in other words

Everything you ever wanted to know about the art market but didn't know who to ask

A Period of Value Reinforcement

What happened to risk?

Much of the time, official censorship is less of a concern than self-censorship, by editors bowing to advertisers or writers to clients. Image credit: Cao Fei, RMB City: A Second Life City Planning (2008). Courtesy ICA Boston

BY Allan Schwartzman
co-founder of AAP & chairman of Sotheby's Global Fine Arts

In Allan's Intro

Challenging the status quo has long been the battle cry of Modern art though, nowadays, there doesn’t seem to be much invention in innovation. Today, we tend to think more in terms of artworks than of artists and the number of collectors collecting for art’s sake has dramatically dwindled.

The death of Robert Ryman in early February was, for me, a mark of a chapter closing. Ryman made paintings for more than half a century using the same reductive language of paint, gesture and support, and yet he never lost the sense of wonderment while making work that continually explored painting from a fresh perspective. Almost all of his works were white, but he never repeated himself. Each painting was a new way of testing the language. I don’t think he could have made paintings for the market if he tried.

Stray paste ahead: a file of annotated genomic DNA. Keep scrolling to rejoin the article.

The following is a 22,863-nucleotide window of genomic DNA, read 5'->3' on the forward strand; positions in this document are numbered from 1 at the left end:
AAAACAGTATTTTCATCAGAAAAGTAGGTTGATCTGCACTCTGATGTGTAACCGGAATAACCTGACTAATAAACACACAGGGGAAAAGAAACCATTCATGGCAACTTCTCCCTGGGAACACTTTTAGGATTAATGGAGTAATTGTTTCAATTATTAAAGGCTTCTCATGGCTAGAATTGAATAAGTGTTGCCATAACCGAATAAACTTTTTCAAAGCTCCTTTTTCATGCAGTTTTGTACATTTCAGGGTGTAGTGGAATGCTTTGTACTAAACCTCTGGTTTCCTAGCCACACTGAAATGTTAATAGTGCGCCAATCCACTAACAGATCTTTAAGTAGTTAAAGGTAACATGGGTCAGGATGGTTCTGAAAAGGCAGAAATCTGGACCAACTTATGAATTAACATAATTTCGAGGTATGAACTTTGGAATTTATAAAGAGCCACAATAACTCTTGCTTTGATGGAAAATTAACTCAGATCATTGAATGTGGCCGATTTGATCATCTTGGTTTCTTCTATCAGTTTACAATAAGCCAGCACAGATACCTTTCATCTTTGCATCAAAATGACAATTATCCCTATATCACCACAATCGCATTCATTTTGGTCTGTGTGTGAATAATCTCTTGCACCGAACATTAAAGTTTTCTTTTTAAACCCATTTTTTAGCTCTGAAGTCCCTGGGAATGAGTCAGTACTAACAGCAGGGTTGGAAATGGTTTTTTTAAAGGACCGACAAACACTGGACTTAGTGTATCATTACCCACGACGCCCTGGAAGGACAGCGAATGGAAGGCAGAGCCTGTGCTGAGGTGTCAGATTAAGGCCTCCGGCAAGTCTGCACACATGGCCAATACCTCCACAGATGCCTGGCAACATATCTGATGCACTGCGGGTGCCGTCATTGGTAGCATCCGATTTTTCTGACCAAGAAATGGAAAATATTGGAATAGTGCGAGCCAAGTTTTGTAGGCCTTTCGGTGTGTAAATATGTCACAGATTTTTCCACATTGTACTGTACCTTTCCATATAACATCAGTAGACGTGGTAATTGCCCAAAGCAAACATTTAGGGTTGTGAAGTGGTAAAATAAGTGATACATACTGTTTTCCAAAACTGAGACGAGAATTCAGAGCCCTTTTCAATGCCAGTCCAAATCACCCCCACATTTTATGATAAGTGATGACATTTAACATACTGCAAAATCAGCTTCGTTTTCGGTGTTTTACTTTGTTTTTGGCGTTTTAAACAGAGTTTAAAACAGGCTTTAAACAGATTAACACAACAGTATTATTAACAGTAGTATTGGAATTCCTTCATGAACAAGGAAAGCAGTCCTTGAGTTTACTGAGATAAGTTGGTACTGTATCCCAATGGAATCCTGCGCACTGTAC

We are now in a period of value reinforcement, of securing financial worth for those of already-proven success. This makes for a confident art market, but one with less space for the kind of risk that also yields invention and inspiration. Instead, an indexable market for art that performs consistently is defining more and more which art is shown and supported. This is setting large swathes of a previously well-supported part of the market adrift. Some days, it seems that art lives in a post-studio world.

The same goes for the curatorial work of museums. In this week’s issue, Jane Morris examines the increasing focus by museums on solo exhibitions by proven masters and the decrease in thematic exhibitions that challenge our assumptions and open the door to fresh ways of thinking about history and looking at art. And so, in this and several upcoming issues, we focus on moving forward, on how this era of artisanal art-making and collecting may find ways to also support the messy laboratories of creative curiosity. Perhaps we should help push the market built on consensus to support the edges of experimentation by which it can expand and grow.

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